Depression fucking sucks. It sucks to suffer from it; it sucks to see others suffer from it.
I lost contact with my landlord sometime last year, and obviously as a private tenant that raised some concerns as my main point of contact for my flat had vanished off the face of the earth. He’d deleted his email address and his phone number was deactivated. To be honest I thought nothing of it for a while, and the last thing he told me was that he was bogged down with work at the NHS. Not a particularly good sign given the situation with COVID.
At the beginning of the year I received a letter from the solicitors managing his estate: he died last November. Receiving this kind of news presents a veritable cocktail of emotions; a confusing mix of relief, catharsis, and sadness. Finally you know, so in that there’s some closure, but also… fuck. What a shame.
The letter from the solicitors asked me to start paying my rent to a different account, so naturally I had to ask for some evidence to verify this claim. A death certificate would suffice, I said, and not more than a couple of days later I got an email with one in it, along with a letter from the coroner.
Cause of death: suspension.
That’s a euphemistic way to say that my landlord committed suicide by hanging himself. Fuuuck.
The thing is, I don’t have to love this man or feel close to him to be upset by that news. I feel for him, because I can only imagine what it takes to get to that state of sheer torment and utter desperation that the point of no return becomes a beacon of hope. A permanent solution to a temporary problem as it were, though I am in no place to make any kind of claim about the situation he was in.
I can only imagine that because I’ve been there myself, more than once. It’s not something I could put into words, and nor would I want to relive it such that I could. I wouldn’t want the people I love, who supported me at that time, to go back and find the words for it either. But I’ve been there, and those people closest to me have been there by extension. They shouldered some of my emotional burden themselves so that I could try and cope with a lighter load.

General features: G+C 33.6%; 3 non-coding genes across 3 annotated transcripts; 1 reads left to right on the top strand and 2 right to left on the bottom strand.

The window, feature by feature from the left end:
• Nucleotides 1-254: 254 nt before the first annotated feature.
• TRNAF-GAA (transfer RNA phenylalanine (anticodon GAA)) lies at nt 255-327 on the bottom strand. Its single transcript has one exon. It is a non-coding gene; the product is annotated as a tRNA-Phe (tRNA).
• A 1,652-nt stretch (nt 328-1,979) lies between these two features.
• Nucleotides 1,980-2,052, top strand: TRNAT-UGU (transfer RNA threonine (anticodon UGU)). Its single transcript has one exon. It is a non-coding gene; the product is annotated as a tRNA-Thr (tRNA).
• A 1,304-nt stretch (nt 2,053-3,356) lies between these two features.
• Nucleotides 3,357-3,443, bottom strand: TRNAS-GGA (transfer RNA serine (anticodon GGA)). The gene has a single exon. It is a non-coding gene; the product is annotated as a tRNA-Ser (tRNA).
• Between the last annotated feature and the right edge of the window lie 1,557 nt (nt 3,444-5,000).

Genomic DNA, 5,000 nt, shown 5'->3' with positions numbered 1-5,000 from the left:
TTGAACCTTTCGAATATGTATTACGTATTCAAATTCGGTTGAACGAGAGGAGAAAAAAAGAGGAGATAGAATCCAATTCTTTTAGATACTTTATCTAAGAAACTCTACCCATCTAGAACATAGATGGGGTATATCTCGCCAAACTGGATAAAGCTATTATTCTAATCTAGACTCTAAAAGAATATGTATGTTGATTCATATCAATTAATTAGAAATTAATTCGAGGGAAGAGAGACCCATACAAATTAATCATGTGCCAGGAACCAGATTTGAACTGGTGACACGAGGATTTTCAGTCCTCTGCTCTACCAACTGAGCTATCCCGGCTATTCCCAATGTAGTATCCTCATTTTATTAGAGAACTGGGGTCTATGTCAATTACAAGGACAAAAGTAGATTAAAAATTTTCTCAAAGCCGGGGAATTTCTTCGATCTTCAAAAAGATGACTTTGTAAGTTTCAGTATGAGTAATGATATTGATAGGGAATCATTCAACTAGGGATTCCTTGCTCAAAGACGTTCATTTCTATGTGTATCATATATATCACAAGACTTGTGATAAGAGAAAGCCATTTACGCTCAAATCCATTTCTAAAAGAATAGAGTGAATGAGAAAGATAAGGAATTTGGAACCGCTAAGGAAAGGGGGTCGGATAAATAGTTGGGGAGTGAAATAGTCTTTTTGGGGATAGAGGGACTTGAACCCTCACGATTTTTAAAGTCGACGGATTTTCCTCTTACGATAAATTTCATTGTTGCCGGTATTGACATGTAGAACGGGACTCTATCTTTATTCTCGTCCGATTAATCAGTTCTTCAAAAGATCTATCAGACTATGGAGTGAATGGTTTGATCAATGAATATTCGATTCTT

It pained my heart to read that news and it pains my heart to write on the topic, because oftentimes there is much more going on below the surface than a chemical imbalance or the state of being depressed. There is the history, and there are the circumstances.
Mental health is serious business and we don’t always treat it with the seriousness that it deserves. It took me several long years to get to the point where I felt resilient and not on the verge of breaking down every other day. Therapy, support from friends who mean the absolute world to me, and a solid support network at the places I worked with fantastic colleagues and understanding managers who understood the importance of avoiding burning out.
There are loads of resources out there that could help out if you’re starting to struggle, and if one thing doesn’t work that doesn’t mean nothing else will. Here are some quick suggestions:
- Find a therapist you can connect with and trust (you don’t have to stick with the first one you find)
- Ask your closest friends if you can confide in them (try not to treat a ‘no’ as a rejection, some people are better equipped to support than others)
- If you can chat to people you don’t know over the phone, then Samaritans1 is a good place to start but not the only place
- Talk to your doctor about Cognitive Behavioural Therapy (CBT)
A friend has also suggested some other options:
- If you prefer to text rather than call, then shout2 might work for you
- And if you’re younger, still in school maybe, then Papyrus3 can help
I’m aware that these options are very specific to the UK and you might not have equivalents in the country you live in. Please fire off an email to <firstname.lastname@example.org> if you have recommendations.
Take care of yourself.